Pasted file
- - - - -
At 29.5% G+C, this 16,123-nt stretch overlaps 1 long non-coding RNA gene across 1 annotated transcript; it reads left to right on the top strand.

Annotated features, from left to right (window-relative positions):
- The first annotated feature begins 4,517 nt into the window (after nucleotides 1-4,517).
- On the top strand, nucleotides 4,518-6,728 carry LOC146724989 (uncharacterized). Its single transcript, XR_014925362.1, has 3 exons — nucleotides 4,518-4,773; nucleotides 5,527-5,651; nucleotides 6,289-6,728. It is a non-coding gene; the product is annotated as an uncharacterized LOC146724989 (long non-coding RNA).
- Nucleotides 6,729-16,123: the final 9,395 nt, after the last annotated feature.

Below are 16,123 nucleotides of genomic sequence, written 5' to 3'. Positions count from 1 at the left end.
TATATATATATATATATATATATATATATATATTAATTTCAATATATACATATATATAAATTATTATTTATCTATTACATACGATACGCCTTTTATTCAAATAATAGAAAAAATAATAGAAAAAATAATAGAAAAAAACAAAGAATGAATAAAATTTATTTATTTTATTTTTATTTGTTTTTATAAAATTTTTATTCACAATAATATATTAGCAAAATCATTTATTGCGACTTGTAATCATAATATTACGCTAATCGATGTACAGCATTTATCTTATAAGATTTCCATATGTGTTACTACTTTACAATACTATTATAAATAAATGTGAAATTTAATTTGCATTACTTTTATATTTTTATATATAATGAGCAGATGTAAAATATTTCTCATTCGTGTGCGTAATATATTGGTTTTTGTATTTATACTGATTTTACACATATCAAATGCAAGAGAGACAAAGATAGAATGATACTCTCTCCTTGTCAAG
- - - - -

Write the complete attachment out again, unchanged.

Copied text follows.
At 29.5% G+C, this 16,123-nt stretch overlaps 1 long non-coding RNA gene across 1 annotated transcript; it reads left to right on the top strand.

Annotated features, from left to right (window-relative positions):
- The first annotated feature begins 4,517 nt into the window (after nucleotides 1-4,517).
- On the top strand, nucleotides 4,518-6,728 carry LOC146724989 (uncharacterized). Its single transcript, XR_014925362.1, has 3 exons — nucleotides 4,518-4,773; nucleotides 5,527-5,651; nucleotides 6,289-6,728. It is a non-coding gene; the product is annotated as an uncharacterized LOC146724989 (long non-coding RNA).
- Nucleotides 6,729-16,123: the final 9,395 nt, after the last annotated feature.

Below are 16,123 nucleotides of genomic sequence, written 5' to 3'. Positions count from 1 at the left end.
TATATATATATATATATATATATATATATATATTAATTTCAATATATACATATATATAAATTATTATTTATCTATTACATACGATACGCCTTTTATTCAAATAATAGAAAAAATAATAGAAAAAATAATAGAAAAAAACAAAGAATGAATAAAATTTATTTATTTTATTTTTATTTGTTTTTATAAAATTTTTATTCACAATAATATATTAGCAAAATCATTTATTGCGACTTGTAATCATAATATTACGCTAATCGATGTACAGCATTTATCTTATAAGATTTCCATATGTGTTACTACTTTACAATACTATTATAAATAAATGTGAAATTTAATTTGCATTACTTTTATATTTTTATATATAATGAGCAGATGTAAAATATTTCTCATTCGTGTGCGTAATATATTGGTTTTTGTATTTATACTGATTTTACACATATCAAATGCAAGAGAGACAAAGATAGAATGATACTCTCTCCTTGTCAAG